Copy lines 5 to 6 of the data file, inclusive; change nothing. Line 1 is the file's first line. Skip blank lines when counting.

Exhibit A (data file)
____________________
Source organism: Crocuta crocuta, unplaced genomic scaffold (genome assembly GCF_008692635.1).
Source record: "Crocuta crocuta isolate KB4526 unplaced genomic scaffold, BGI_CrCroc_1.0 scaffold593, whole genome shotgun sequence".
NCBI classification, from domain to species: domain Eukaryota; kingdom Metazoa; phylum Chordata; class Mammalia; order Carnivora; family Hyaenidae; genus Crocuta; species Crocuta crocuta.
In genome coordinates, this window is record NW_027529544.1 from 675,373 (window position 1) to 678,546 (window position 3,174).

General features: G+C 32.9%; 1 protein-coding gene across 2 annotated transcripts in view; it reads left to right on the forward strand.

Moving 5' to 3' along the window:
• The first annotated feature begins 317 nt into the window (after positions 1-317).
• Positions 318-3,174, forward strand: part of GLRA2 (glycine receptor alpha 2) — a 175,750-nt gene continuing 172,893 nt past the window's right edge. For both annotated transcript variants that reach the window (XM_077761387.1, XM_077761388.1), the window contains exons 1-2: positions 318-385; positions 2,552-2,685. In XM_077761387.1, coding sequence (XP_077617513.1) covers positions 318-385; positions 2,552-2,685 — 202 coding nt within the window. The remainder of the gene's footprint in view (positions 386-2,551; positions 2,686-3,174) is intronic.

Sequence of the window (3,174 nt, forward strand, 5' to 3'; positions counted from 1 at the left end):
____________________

General features: G+C 32.9%; 1 protein-coding gene across 2 annotated transcripts in view; it reads left to right on the forward strand.

Moving 5' to 3' along the window: